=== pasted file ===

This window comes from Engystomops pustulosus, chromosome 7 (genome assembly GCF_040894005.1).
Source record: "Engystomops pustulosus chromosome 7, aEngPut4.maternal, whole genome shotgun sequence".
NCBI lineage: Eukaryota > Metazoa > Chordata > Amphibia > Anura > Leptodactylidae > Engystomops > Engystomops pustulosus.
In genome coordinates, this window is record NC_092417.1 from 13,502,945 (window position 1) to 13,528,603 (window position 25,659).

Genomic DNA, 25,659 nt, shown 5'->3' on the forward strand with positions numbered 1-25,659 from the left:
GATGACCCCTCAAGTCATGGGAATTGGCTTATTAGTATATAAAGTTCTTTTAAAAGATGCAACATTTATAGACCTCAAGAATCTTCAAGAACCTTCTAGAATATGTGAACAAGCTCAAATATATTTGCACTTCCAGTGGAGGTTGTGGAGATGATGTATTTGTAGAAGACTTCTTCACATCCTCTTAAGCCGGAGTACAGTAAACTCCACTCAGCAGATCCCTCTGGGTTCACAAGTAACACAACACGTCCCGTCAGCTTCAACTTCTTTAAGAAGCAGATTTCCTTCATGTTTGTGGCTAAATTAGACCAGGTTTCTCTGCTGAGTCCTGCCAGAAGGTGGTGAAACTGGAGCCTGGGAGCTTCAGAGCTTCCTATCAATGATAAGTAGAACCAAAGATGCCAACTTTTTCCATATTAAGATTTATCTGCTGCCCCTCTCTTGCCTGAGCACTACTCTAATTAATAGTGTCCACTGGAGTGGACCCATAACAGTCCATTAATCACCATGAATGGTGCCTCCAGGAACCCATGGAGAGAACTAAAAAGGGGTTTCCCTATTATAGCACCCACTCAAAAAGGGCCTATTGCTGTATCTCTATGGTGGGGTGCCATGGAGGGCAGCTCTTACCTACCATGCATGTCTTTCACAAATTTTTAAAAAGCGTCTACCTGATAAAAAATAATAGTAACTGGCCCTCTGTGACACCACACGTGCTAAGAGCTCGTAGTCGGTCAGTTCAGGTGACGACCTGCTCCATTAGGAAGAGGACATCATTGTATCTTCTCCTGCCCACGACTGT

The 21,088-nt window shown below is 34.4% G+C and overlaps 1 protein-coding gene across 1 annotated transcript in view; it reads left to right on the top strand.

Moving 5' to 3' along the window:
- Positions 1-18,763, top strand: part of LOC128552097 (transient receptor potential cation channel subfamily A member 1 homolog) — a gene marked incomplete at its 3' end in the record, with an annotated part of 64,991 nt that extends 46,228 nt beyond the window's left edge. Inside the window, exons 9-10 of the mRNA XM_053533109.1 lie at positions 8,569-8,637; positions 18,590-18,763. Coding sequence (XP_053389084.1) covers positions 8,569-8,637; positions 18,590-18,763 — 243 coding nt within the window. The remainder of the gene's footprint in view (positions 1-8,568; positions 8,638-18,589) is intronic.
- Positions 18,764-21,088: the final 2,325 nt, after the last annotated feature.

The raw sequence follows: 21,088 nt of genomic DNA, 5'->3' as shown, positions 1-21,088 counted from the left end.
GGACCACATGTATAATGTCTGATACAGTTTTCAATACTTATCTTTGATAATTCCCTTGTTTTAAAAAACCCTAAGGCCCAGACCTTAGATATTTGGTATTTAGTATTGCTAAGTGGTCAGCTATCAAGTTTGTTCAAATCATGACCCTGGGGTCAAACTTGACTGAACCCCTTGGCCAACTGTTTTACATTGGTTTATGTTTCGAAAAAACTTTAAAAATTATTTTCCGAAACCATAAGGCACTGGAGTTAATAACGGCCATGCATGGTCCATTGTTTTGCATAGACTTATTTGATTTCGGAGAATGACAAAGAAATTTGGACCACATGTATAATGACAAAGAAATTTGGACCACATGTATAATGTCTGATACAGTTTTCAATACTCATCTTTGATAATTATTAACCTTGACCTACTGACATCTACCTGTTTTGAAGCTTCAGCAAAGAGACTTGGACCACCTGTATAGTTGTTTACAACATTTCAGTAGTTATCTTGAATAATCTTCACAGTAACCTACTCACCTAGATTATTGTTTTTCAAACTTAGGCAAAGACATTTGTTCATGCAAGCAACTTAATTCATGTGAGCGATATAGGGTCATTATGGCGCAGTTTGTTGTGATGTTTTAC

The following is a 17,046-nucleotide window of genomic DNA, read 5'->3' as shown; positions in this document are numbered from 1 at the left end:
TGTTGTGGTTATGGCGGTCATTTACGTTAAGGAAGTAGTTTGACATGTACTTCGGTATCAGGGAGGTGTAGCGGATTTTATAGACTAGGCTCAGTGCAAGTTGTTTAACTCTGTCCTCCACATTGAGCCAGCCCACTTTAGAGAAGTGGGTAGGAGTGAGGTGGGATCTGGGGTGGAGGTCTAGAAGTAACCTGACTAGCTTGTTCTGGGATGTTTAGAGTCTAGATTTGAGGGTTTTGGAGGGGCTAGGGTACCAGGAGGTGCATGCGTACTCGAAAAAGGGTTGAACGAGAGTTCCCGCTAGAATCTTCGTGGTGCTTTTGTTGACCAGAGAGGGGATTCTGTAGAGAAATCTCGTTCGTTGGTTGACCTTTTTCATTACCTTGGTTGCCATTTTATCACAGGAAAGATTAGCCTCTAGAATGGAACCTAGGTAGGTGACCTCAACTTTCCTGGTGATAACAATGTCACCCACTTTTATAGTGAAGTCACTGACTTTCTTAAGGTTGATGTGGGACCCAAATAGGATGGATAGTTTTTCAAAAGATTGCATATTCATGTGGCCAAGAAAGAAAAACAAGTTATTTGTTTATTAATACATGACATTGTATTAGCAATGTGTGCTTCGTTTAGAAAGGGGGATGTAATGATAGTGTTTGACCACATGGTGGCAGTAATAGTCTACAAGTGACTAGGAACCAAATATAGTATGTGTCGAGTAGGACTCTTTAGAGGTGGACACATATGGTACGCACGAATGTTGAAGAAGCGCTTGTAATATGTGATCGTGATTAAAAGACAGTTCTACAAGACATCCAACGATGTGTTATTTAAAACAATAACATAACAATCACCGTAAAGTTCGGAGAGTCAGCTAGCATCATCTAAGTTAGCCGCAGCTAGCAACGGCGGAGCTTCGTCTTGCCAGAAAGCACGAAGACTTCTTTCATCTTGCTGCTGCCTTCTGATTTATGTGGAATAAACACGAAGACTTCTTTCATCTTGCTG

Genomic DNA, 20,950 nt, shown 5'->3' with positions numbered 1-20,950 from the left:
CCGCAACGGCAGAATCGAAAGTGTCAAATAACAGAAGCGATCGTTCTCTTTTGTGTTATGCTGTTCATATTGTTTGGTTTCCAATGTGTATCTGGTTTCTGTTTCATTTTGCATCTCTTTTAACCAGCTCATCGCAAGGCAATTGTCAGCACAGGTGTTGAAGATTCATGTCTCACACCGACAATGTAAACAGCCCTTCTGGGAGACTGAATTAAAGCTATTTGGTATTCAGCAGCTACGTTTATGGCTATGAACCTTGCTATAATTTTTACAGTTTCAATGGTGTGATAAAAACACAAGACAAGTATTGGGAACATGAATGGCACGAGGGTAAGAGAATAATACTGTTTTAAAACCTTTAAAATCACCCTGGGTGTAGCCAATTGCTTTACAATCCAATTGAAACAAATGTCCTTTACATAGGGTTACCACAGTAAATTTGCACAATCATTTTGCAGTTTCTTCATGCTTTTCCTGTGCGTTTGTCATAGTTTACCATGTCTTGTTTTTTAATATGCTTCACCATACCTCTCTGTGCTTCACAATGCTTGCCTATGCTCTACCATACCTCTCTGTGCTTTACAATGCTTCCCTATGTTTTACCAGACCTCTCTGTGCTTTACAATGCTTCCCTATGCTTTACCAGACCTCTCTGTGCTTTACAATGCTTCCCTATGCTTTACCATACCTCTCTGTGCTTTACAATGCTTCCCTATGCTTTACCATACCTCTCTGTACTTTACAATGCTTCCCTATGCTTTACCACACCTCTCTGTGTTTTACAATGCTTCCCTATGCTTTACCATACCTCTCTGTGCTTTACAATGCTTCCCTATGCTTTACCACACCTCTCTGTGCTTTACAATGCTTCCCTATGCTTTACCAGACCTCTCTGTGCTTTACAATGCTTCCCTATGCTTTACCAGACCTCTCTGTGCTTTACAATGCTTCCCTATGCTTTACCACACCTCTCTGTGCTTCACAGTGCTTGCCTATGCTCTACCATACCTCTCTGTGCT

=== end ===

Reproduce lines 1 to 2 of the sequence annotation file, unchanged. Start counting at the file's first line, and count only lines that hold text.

This window comes from Engystomops pustulosus, chromosome 7 (genome assembly GCF_040894005.1).
Source record: "Engystomops pustulosus chromosome 7, aEngPut4.maternal, whole genome shotgun sequence".